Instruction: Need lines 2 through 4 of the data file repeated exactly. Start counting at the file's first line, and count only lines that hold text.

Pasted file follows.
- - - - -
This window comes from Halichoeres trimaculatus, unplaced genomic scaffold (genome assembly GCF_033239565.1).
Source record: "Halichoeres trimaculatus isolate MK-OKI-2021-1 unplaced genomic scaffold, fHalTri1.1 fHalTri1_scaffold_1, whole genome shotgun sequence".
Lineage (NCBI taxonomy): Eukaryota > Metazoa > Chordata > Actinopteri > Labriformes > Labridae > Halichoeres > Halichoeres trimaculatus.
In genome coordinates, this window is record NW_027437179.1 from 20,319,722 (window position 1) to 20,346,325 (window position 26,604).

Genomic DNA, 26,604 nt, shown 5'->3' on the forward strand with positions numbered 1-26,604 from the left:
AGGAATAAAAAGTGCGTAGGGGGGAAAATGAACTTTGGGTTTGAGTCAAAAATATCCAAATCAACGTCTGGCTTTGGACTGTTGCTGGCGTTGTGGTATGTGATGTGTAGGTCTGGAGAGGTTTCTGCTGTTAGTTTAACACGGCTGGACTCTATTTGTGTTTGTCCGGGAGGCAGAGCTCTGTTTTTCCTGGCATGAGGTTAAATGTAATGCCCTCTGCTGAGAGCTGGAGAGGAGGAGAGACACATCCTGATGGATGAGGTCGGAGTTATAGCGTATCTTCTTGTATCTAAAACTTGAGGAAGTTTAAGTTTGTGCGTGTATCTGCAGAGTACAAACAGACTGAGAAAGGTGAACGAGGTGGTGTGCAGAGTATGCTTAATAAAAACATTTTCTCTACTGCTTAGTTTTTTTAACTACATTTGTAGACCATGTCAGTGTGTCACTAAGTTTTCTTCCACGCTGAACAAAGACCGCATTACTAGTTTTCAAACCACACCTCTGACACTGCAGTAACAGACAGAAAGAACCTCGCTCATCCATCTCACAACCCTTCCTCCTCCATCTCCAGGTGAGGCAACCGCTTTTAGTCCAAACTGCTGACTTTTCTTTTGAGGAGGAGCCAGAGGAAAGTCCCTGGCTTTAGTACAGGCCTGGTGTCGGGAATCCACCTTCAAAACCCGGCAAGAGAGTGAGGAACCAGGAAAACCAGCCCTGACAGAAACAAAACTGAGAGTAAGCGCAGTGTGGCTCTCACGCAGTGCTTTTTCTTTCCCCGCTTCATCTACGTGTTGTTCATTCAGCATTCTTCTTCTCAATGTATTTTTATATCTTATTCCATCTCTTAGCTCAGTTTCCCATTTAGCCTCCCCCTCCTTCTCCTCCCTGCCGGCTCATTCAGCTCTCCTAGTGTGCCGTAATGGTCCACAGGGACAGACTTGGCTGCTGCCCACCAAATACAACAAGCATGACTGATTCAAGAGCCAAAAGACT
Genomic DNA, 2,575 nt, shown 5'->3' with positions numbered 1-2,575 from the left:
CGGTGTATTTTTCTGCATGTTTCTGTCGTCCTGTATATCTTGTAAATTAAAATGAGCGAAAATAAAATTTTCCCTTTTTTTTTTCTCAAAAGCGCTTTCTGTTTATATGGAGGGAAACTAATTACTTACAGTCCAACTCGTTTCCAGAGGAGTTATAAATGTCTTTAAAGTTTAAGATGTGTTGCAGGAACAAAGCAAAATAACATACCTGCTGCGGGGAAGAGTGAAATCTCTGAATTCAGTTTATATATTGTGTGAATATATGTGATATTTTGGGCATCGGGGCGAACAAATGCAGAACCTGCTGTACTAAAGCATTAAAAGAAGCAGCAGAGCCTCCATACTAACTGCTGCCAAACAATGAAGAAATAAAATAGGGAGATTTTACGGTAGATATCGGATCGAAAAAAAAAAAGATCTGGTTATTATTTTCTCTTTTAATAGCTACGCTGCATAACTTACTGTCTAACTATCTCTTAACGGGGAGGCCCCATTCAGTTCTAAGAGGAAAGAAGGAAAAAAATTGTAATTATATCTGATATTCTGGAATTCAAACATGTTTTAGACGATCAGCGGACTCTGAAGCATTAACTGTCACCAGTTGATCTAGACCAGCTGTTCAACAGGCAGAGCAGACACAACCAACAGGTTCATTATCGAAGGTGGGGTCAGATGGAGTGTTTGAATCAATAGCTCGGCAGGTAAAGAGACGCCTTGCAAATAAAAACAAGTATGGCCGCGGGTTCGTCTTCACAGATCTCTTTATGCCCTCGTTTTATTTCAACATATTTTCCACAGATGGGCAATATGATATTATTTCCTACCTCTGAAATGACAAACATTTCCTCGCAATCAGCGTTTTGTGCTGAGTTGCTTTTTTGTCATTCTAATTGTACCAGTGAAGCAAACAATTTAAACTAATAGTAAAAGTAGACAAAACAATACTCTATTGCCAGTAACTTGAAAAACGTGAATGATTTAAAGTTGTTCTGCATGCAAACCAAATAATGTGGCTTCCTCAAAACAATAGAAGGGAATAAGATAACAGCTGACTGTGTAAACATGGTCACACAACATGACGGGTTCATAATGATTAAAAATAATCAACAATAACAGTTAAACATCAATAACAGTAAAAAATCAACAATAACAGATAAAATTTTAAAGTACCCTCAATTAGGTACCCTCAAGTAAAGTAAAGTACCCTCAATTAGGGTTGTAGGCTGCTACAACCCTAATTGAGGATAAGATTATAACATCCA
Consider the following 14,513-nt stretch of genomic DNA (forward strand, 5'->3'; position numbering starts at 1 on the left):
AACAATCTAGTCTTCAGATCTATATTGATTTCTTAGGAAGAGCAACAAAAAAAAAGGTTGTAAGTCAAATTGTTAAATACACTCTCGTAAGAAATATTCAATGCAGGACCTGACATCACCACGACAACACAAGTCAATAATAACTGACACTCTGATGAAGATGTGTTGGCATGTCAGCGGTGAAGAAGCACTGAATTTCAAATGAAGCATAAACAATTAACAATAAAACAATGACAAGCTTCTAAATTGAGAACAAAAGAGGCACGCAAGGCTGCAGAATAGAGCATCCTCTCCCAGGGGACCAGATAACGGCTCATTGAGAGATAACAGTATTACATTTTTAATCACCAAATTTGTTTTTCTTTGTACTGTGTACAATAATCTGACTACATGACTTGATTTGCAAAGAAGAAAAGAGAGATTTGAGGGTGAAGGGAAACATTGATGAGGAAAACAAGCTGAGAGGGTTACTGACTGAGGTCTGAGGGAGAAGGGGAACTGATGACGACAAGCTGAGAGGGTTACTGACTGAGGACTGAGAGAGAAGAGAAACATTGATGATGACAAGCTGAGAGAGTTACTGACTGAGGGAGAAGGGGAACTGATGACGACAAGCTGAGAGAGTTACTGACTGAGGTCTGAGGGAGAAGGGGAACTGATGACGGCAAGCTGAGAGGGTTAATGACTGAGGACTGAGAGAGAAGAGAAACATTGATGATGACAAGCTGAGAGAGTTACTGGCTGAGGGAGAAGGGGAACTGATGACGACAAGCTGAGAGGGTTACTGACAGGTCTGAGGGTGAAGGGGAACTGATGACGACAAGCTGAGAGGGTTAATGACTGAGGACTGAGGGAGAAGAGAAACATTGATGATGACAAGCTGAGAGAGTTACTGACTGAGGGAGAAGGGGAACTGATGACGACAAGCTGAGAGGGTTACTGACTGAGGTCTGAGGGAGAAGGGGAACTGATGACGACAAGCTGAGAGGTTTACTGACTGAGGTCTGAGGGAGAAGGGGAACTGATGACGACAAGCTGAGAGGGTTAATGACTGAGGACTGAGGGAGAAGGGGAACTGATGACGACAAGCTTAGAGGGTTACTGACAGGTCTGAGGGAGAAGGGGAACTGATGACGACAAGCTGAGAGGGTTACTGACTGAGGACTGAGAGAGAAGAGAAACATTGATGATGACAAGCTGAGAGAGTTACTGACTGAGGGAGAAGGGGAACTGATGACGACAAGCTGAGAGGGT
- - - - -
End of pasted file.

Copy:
Source record: "Halichoeres trimaculatus isolate MK-OKI-2021-1 unplaced genomic scaffold, fHalTri1.1 fHalTri1_scaffold_1, whole genome shotgun sequence".
Lineage (NCBI taxonomy): Eukaryota > Metazoa > Chordata > Actinopteri > Labriformes > Labridae > Halichoeres > Halichoeres trimaculatus.
In genome coordinates, this window is record NW_027437179.1 from 20,319,722 (window position 1) to 20,346,325 (window position 26,604).